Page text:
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Congressman Cassidy Dabbles In Flat Tax Fantasies Once Again

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Cassidy Plays Coy On Proposal That Would Raise Taxes on Middle-Class Families

BATON ROUGE — Congressman Bill Cassidy is back with a well-worn partisan hobby horse, taking to The Hayride this week with a nebulous plan to “abolish the Internal Revenue Service” — a proposal typically paired with a flat tax scheme that raises taxes on middle-class families, while cutting them for the well-off.

“Congressman Cassidy has time and again proven that he is nothing more than an empty shirt who follows the loudest and most extreme members of his party,” said Louisiana Democratic Party Executive Director Stephen Handwerk. “Instead of coming up with real solutions to the problems facing our country, Congressman Cassidy is relying on the ill-conceived ideas his party leaders have shouted over and over again.”

Last year, Cassidy signed onto a petition by Sen. Ted Cruz that called for the abolishment of the IRS and offered to replace it with a flat tax. At that time, the Advocate asked Congressman Cassidy if he supported the flat tax, and he said, “I will make a statement on that after I’ve researched that more.”

“Cassidy has had a year to do his research and read up on the flat tax plan,” said Handwerk. “He owes it to Louisiana’s middle-class families to let them know where he stands on this foolhardy scheme to raise their tax burden, while slashing the tax rate for millionaires and billionaires.”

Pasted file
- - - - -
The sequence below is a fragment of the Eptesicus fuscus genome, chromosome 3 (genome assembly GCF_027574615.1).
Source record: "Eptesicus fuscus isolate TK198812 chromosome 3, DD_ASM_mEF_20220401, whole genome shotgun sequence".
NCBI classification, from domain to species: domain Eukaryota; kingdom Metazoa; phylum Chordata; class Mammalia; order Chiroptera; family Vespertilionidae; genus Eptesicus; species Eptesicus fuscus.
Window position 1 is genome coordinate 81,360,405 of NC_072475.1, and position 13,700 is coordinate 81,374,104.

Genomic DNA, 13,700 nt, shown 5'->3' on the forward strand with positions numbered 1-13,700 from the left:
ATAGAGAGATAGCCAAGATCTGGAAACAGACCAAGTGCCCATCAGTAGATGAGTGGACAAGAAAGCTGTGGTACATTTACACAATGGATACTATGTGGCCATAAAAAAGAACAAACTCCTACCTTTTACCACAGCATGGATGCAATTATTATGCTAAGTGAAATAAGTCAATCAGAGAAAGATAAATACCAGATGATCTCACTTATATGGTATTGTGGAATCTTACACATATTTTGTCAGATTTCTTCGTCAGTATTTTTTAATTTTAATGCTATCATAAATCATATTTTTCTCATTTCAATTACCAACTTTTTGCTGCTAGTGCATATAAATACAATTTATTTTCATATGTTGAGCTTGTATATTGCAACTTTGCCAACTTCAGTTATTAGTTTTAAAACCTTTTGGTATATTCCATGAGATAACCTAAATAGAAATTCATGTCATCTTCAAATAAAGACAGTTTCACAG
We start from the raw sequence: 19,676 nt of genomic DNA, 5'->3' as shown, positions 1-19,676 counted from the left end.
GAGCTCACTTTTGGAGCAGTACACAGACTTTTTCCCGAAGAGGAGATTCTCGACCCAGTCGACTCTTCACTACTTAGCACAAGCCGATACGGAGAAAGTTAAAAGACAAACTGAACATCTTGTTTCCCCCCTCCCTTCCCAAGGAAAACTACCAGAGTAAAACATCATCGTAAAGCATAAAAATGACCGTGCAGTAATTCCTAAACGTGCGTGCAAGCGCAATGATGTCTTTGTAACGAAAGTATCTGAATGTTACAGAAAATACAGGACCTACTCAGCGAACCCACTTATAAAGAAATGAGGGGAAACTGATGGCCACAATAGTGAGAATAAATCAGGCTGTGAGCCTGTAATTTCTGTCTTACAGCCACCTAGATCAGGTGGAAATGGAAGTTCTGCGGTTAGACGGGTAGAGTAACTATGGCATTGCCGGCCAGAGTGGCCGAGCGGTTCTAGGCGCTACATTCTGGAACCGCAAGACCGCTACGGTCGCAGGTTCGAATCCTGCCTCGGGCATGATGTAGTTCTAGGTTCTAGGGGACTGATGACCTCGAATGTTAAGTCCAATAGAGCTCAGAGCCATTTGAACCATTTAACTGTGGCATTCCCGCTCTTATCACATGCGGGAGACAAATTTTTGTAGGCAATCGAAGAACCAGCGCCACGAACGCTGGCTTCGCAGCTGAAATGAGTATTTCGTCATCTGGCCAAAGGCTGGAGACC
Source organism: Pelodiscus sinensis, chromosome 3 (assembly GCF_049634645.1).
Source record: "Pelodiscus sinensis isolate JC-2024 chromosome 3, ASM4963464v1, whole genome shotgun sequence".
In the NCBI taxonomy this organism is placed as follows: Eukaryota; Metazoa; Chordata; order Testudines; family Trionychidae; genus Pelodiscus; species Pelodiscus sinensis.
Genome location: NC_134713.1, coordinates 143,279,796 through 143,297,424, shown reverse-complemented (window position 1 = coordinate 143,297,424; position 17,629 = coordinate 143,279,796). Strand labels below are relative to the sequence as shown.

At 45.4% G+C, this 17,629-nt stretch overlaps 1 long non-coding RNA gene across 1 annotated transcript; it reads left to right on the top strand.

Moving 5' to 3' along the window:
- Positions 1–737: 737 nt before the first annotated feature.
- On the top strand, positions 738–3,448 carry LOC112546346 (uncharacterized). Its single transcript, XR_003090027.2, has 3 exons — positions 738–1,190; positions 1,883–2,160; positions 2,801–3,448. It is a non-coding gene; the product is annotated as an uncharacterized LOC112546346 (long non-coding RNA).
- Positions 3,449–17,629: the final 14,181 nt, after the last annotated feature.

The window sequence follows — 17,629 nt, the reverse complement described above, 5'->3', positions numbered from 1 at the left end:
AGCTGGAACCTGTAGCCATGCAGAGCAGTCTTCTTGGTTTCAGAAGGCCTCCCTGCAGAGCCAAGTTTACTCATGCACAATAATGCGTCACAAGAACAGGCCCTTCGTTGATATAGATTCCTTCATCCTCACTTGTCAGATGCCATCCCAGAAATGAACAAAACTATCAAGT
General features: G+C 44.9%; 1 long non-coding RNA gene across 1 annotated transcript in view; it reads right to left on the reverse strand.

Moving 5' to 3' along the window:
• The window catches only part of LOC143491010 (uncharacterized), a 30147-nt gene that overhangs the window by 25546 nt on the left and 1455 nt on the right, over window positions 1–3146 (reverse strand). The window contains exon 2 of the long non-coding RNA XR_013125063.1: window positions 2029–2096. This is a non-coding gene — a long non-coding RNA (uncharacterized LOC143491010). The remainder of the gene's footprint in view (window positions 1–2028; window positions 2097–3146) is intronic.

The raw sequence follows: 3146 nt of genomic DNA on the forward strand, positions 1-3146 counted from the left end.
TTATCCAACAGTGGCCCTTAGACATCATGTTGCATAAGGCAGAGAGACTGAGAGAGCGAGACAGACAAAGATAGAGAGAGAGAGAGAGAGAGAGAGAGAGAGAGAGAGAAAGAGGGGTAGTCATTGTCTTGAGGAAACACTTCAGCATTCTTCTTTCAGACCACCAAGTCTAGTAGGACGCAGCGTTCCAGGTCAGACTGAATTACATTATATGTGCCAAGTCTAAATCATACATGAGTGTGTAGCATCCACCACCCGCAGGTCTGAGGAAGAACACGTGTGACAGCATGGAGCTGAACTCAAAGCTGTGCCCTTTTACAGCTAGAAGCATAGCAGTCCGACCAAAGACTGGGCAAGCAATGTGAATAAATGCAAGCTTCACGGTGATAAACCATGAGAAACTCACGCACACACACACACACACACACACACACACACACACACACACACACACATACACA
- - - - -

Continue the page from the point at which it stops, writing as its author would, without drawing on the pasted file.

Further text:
Experts from the Tax Policy Center have analyzed flat tax proposals and concluded the majority of taxpayers would pay a higher percentage of their annual income in taxes than they do now.


June 2013: Cassidy Signed Onto Ted Cruz’s Proposal To Replace The IRS With A Flat Tax, But Dodged The Question When Pressed

The Advocate: Cassidy Seems To Support A “Tear-It-Down-To-Build-It-Back-Up Approach” To Reforming The IRS. “So that begs the question of whether Cassidy supports a flat tax plan, like Cruz, or more fundamental IRS reforms. Cassidy seems to fall more under the tear-it-down-to-build-it-back-up approach. ‘If you strip them down and start over, you can strip out those portions which have pursued this political agenda and you can also strip it of its mandate to enforce Obamacare,’ Cassidy said in a sit-down interview.” [The Advocate, 6/9/13]

Cassidy Said His Support Of Abolishing The IRS Is “Not Predicated” On The Flat Tax And Would Make A Statement When He “Researched That More.” “Cassidy is more mum though on the flat tax issue though. ‘My statement is not predicated on that (flat tax) debate,’ Cassidy said. ‘I will make a statement on that when I’ve researched that more.’” [The Advocate, 6/9/13]